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Survey says Nike’s brand image has dropped because of Colin Kaepernick ad

Morning Consult reports that Nike’s brand favorability and consumer purchase consideration have significantly sunk, but Nike is playing a long game.

Survey says Nike’s brand image has dropped because of Colin Kaepernick ad
[Photo: Thomas Serer/Unsplash]

A new survey by Morning Consult says that since Nike debuted its stunning new Colin Kaepernick ad, the brand’s favorability and consumer purchase consideration have significantly sunk. According to the survey, before the Kaepernick announcement, Nike had a net +69 favorable impression among consumers. That has now dropped by 34 points to +35 favorable. Before the ad, 49% of Americans said they were absolutely certain or very likely to buy Nike products, and that figure is down to 39% now.

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Another key point of the survey is that brand favorability didn’t only drop for folks you might expect to be red hat-sporting members of the MAGA brigade, but also among millennials, Gen Z, and African-Americans.

[Image: courtesy of Morning Consult]
The overall report is a result of more than 8,000 interviews conducted among American adults, including 1,694 interviews before the new “Just Do It” campaign launch and 5,481 interviews afterwards. Morning Consult surveyed 1,168 adults in the U.S. specifically about Nike’s ad and the decision to choose Kaepernick as the face of the campaign. There, 32% of those surveyed saw Nike’s ad as “mostly an effort to recognize Colin Kaepernick’s actions.” But 38% saw it as primarily a publicity stunt.

That last one may be the most important in the long run. After an initial drop, Nike’s stock is on working its way back up. The emotional, knee-jerk reactions of many will subside, and overall the brand will be stronger for being on the right side of history. Besides, as NYU marketing professor Scott Galloway tweeted yesterday, the American market is less than half of the company’s overall revenues. This was a calculated business move. But the key to its long-term success is whether Nike has the ability to prove it was one done with conviction and credibility.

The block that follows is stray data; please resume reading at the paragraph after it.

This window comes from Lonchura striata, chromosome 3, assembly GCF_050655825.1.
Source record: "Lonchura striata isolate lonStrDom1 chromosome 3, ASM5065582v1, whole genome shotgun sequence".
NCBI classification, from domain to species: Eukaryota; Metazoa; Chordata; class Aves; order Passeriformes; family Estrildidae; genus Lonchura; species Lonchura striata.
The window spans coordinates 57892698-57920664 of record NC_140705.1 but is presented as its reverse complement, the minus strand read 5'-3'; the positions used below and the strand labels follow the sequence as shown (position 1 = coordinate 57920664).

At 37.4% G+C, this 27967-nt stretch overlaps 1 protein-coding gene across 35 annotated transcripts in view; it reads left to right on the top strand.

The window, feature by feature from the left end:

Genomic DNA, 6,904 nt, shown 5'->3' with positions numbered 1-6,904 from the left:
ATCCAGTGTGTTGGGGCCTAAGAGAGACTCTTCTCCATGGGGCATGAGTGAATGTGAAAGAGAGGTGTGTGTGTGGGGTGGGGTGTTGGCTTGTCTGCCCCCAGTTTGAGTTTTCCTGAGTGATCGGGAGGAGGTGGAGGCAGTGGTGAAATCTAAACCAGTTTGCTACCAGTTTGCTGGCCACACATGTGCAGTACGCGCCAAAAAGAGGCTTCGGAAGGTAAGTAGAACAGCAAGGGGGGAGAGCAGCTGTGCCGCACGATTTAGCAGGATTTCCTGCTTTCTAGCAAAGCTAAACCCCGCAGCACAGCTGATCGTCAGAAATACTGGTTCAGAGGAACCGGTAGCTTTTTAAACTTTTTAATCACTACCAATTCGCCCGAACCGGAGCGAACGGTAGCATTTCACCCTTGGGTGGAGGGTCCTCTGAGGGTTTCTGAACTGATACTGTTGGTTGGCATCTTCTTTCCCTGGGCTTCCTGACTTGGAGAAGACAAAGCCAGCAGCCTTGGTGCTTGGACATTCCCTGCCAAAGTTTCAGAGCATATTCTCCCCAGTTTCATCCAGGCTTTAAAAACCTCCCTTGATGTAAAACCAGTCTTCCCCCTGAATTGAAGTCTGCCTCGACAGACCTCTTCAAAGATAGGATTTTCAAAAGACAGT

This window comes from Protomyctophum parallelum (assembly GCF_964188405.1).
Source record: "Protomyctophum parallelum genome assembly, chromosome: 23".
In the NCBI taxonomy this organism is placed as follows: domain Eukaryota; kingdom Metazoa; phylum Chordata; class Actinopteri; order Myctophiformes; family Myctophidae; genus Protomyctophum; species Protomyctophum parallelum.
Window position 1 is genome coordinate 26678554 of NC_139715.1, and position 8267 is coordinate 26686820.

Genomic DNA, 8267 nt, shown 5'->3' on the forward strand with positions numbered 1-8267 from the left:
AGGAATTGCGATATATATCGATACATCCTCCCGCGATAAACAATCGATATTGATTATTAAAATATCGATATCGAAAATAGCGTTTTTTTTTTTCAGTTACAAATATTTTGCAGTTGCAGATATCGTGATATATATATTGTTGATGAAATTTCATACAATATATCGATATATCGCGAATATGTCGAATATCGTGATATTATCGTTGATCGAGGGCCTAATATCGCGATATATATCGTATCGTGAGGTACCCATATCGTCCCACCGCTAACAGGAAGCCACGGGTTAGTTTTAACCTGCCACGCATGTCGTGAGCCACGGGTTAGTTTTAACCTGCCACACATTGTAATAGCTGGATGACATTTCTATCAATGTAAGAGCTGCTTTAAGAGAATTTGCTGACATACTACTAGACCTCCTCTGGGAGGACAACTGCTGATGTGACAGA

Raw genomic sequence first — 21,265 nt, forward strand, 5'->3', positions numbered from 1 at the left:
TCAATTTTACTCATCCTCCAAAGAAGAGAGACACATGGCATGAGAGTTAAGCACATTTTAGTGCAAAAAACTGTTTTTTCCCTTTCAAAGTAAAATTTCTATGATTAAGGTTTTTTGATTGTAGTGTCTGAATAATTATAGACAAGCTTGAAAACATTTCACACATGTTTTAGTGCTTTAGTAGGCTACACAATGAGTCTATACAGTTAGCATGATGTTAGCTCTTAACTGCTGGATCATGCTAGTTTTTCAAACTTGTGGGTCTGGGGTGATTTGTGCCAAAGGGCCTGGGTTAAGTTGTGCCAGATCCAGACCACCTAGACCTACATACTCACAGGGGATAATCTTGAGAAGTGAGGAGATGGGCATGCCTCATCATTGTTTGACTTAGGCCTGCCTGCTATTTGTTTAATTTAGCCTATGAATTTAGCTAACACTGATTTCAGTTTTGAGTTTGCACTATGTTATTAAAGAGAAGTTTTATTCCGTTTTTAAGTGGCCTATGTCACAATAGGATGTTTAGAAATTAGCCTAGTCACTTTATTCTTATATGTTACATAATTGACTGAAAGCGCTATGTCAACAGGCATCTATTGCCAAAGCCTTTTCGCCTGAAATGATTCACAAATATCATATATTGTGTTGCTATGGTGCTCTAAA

As my colleague Liz Segran has pointed out, in order to become the progressive powerhouse this new campaign purports it to be, Nike first needs to get its own house in order when it comes to issues like its treatment of employees and workers, and environmental impact. She’s also right when she writes that brands could do worse than look to Patagonia as an example of a brand that lives its values.

Part of Patagonia’s charm is that it isn’t actually perfect, but much of its strength is in its striving to keep progressing. The outdoor retailer is transparent about mistakes, and quick to make corrective moves, like when it found out in 2015 that there was human trafficking happening in its supply chain.

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For Nike, this could be a defining moment. So far the brand is saying all the right things when it comes to its recent controversy surrounding the treatment of female employees. In terms of actions, it’s fired 11 managers, and is bringing in former Under Armour head marketer Adrienne Lofton as part of its executive shakeup. The Colin Kaepernick ad, and its ensuing media storm, has presented the brand with a golden opportunity, a starting point to prove that it can actually stand for something while selling you shoes.

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About the author

Jeff Beer is a staff editor at Fast Company, covering advertising, marketing, and brand creativity. He lives in Toronto.

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